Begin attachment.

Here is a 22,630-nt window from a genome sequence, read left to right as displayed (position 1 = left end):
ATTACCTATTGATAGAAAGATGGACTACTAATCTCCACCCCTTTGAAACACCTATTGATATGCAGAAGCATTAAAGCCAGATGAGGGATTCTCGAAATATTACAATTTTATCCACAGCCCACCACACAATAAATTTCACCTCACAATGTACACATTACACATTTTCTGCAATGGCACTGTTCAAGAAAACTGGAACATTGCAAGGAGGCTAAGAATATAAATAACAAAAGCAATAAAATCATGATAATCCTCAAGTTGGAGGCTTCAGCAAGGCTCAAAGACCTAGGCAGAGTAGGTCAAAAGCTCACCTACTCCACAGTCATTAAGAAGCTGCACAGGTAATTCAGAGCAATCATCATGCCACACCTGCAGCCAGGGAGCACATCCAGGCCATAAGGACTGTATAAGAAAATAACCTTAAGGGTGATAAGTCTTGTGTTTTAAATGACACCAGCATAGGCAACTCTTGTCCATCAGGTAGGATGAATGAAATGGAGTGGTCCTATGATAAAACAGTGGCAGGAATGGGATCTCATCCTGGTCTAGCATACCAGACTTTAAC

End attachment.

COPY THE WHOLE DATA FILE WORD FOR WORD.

Here is a 22,630-nt window from a genome sequence, read left to right as displayed (position 1 = left end):
ATTACCTATTGATAGAAAGATGGACTACTAATCTCCACCCCTTTGAAACACCTATTGATATGCAGAAGCATTAAAGCCAGATGAGGGATTCTCGAAATATTACAATTTTATCCACAGCCCACCACACAATAAATTTCACCTCACAATGTACACATTACACATTTTCTGCAATGGCACTGTTCAAGAAAACTGGAACATTGCAAGGAGGCTAAGAATATAAATAACAAAAGCAATAAAATCATGATAATCCTCAAGTTGGAGGCTTCAGCAAGGCTCAAAGACCTAGGCAGAGTAGGTCAAAAGCTCACCTACTCCACAGTCATTAAGAAGCTGCACAGGTAATTCAGAGCAATCATCATGCCACACCTGCAGCCAGGGAGCACATCCAGGCCATAAGGACTGTATAAGAAAATAACCTTAAGGGTGATAAGTCTTGTGTTTTAAATGACACCAGCATAGGCAACTCTTGTCCATCAGGTAGGATGAATGAAATGGAGTGGTCCTATGATAAAACAGTGGCAGGAATGGGATCTCATCCTGGTCTAGCATACCAGACTTTAAC